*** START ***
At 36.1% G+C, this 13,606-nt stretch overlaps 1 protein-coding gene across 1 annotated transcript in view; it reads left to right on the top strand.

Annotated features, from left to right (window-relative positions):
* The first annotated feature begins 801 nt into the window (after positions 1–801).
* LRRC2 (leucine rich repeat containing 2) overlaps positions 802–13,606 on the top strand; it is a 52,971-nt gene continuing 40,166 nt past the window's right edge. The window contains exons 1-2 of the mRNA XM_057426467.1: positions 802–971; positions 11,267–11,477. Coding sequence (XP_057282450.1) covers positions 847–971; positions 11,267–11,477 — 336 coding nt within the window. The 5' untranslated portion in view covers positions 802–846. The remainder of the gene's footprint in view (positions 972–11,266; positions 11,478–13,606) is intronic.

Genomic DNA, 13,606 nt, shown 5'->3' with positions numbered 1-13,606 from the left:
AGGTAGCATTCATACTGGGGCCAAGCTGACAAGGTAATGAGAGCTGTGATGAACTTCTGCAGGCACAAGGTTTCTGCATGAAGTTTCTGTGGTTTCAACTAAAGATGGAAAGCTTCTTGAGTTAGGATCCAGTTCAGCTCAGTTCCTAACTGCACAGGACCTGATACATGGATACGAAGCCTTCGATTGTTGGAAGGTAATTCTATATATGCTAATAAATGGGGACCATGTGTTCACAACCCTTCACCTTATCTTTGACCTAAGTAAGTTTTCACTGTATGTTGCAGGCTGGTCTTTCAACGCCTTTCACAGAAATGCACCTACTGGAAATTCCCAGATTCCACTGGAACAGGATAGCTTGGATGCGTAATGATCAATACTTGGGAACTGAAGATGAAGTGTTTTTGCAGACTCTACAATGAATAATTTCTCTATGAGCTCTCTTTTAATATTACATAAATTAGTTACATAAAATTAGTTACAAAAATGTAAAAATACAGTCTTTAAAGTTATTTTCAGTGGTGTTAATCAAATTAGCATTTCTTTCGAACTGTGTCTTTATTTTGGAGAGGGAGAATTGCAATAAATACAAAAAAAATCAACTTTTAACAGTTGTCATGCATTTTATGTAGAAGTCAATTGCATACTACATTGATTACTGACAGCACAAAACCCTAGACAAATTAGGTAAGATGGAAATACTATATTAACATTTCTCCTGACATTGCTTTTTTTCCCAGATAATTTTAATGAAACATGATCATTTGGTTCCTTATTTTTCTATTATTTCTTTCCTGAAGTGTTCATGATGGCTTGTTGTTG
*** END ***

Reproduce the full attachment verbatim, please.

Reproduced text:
At 36.1% G+C, this 13,606-nt stretch overlaps 1 protein-coding gene across 1 annotated transcript in view; it reads left to right on the top strand.

Annotated features, from left to right (window-relative positions):
* The first annotated feature begins 801 nt into the window (after positions 1–801).
* LRRC2 (leucine rich repeat containing 2) overlaps positions 802–13,606 on the top strand; it is a 52,971-nt gene continuing 40,166 nt past the window's right edge. The window contains exons 1-2 of the mRNA XM_057426467.1: positions 802–971; positions 11,267–11,477. Coding sequence (XP_057282450.1) covers positions 847–971; positions 11,267–11,477 — 336 coding nt within the window. The 5' untranslated portion in view covers positions 802–846. The remainder of the gene's footprint in view (positions 972–11,266; positions 11,478–13,606) is intronic.

Genomic DNA, 13,606 nt, shown 5'->3' with positions numbered 1-13,606 from the left:
AGGTAGCATTCATACTGGGGCCAAGCTGACAAGGTAATGAGAGCTGTGATGAACTTCTGCAGGCACAAGGTTTCTGCATGAAGTTTCTGTGGTTTCAACTAAAGATGGAAAGCTTCTTGAGTTAGGATCCAGTTCAGCTCAGTTCCTAACTGCACAGGACCTGATACATGGATACGAAGCCTTCGATTGTTGGAAGGTAATTCTATATATGCTAATAAATGGGGACCATGTGTTCACAACCCTTCACCTTATCTTTGACCTAAGTAAGTTTTCACTGTATGTTGCAGGCTGGTCTTTCAACGCCTTTCACAGAAATGCACCTACTGGAAATTCCCAGATTCCACTGGAACAGGATAGCTTGGATGCGTAATGATCAATACTTGGGAACTGAAGATGAAGTGTTTTTGCAGACTCTACAATGAATAATTTCTCTATGAGCTCTCTTTTAATATTACATAAATTAGTTACATAAAATTAGTTACAAAAATGTAAAAATACAGTCTTTAAAGTTATTTTCAGTGGTGTTAATCAAATTAGCATTTCTTTCGAACTGTGTCTTTATTTTGGAGAGGGAGAATTGCAATAAATACAAAAAAAATCAACTTTTAACAGTTGTCATGCATTTTATGTAGAAGTCAATTGCATACTACATTGATTACTGACAGCACAAAACCCTAGACAAATTAGGTAAGATGGAAATACTATATTAACATTTCTCCTGACATTGCTTTTTTTCCCAGATAATTTTAATGAAACATGATCATTTGGTTCCTTATTTTTCTATTATTTCTTTCCTGAAGTGTTCATGATGGCTTGTTGTTG